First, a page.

She has so much work to do, and the girl cries all the time now. Sitting next to Sam in a movie theatre, sharing popcorn and a coke and kisses that taste like butter, it's like a funeral home in her head. She pictures the girl in a long dark dress, blue eyes red under a black veil, tears burning trails of blood down her pale, rotting face. She kisses Sam again, slides her tongue into his mouth, pulls his hand up to cup the round swell of her breast, and when his fingers tease her nipple to a hard, tingling peak the girl keens inside her, shakes and sobs and claws at her own white skin.
In the dark, in the bed Sam thinks is theirs, his fingers trail through the wetness between her legs and he slides into her with a long, satisfied groan. He says low, dirty, sweet things into her ear and the girl screams and screams, and she wraps her long legs around him and pulls at his hair with her fists and comes hard, shocked all over again at the pleasure after centuries of pain. His teeth are sharp against her shoulder as he cries out a name that isn't hers, and the girl inside her shatters at what the two of them can make this body do.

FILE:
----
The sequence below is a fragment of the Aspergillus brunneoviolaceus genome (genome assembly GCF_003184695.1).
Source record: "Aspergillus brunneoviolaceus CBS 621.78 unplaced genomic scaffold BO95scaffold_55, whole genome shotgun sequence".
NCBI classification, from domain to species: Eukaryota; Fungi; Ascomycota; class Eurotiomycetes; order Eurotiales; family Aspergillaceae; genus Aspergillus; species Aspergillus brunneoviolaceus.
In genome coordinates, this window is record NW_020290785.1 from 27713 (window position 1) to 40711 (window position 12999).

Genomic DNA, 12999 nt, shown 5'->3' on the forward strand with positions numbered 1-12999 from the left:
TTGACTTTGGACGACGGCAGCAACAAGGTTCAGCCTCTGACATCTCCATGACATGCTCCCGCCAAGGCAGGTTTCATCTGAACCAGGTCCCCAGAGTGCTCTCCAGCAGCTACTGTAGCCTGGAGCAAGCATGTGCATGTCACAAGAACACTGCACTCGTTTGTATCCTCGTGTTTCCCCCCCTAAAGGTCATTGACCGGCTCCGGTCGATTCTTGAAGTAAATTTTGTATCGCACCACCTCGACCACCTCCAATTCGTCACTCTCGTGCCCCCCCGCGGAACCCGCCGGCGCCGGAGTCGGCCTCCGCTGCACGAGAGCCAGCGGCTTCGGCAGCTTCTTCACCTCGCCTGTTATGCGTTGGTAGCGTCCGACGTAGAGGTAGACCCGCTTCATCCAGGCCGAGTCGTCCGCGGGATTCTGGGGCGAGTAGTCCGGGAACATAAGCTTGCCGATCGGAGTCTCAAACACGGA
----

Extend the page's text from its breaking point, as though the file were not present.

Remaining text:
Later, when they burn, the girl is still crying; when her flesh peels back from the bone, when her hair turns to ash and her face crumbles and hope dies, the girl is still crying.
When Dean drags Sam from the fire, like she knew he would, like she always planned, Ruby slides out of the girl in a boil of black smoke and waits for her to fall and crumble and die, and as long as she still has eyes there are tears in them, as long as she has a throat, she's still screaming. Sam runs from the girl's death like an arrow shot toward Hell though he's never met Jessica Moore, not once. It's just as well.
Ruby doesn't think he would have liked her.